Credit: Brett Beiner

The Disney folks are brilliant at repackaging. Hence a hit 1991 animated musical feature, with songs by Alan Menken and Howard Ashman, about a bookish young woman who saves an enchanted prince by falling in love with him, has become an array of action figures, a line of clothing and costumes, countless fashion accessories, a 1994 live version for Broadway (with additional songs by Menken and Tim Rice), a “junior” version for high school and middle school productions, a 2017 live-action movie starring Harry Potter alum Emma Watson, and so on.

The current revival of the Broadway version at Drury Lane Theatre, directed by Alan Souza, tries mightily to transcend mere repetition of the familiar Disney schtick while also aiming to please audiences eager for more of the same old, same old. The result is a show that won’t fully satisfy anyone.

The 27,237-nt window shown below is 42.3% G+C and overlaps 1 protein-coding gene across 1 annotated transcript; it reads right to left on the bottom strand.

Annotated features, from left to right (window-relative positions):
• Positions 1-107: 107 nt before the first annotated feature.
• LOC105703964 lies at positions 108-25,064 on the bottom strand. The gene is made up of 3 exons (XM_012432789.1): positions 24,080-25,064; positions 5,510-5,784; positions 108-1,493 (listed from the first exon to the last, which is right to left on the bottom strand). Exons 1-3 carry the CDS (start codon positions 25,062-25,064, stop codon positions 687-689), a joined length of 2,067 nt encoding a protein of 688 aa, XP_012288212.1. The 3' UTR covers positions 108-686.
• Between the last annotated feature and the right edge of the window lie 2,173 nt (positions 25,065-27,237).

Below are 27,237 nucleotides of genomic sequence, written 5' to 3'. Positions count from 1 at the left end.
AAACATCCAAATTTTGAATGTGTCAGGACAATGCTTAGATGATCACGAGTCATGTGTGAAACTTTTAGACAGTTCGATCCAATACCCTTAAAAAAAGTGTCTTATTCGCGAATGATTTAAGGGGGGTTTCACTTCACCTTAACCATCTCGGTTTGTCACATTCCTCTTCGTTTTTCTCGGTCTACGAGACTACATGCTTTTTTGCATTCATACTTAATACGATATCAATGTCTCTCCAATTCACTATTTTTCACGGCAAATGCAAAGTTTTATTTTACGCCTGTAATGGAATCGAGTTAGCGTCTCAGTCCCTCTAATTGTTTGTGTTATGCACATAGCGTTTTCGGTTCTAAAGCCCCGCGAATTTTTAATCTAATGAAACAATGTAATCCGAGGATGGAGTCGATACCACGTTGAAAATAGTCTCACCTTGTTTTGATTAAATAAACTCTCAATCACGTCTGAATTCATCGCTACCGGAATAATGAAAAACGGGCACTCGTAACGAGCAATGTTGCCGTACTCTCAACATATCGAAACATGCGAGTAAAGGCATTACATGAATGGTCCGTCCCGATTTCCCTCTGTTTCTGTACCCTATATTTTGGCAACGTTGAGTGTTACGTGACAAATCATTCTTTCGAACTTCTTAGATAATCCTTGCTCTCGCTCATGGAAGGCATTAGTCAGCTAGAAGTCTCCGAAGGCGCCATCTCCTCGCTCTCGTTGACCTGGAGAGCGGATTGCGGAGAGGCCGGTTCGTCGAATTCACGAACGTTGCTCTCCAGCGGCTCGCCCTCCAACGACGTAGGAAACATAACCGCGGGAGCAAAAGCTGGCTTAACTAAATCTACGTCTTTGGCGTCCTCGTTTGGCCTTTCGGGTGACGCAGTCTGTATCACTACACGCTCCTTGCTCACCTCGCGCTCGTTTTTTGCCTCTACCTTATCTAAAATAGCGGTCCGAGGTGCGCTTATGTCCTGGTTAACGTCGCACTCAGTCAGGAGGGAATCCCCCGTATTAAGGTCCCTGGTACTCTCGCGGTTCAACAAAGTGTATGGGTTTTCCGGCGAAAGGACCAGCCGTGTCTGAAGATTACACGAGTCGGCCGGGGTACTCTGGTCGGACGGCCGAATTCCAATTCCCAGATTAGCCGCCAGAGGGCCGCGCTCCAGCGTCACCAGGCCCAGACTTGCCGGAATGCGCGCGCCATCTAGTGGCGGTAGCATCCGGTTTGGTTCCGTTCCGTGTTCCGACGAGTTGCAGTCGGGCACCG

Ryan Park’s costumes evoke the look of the movies (and copycat stage versions) without slavishly recreating them. His costumes for human clock Cogsworth and pal Lumiere, the talking candelabra, are particularly inventive. But those he designed for Belle look drab, and the one for the Beast is beastly without looking beast-like.

It doesn’t help that Erica Stephan and Brandon Contreras lack any chemistry as Belle and the Beast. I doubt audiences would notice their costumes if they really believed the two were falling in love. The only believable couple in the show is Nick Cosgrove’s too tightly wound Cogsworth and Tony Carter’s adorably flirtatious Lumiere. Every time they stepped on stage, I found myself wishing I was at a new, as yet unwritten musical, centered on these two.   v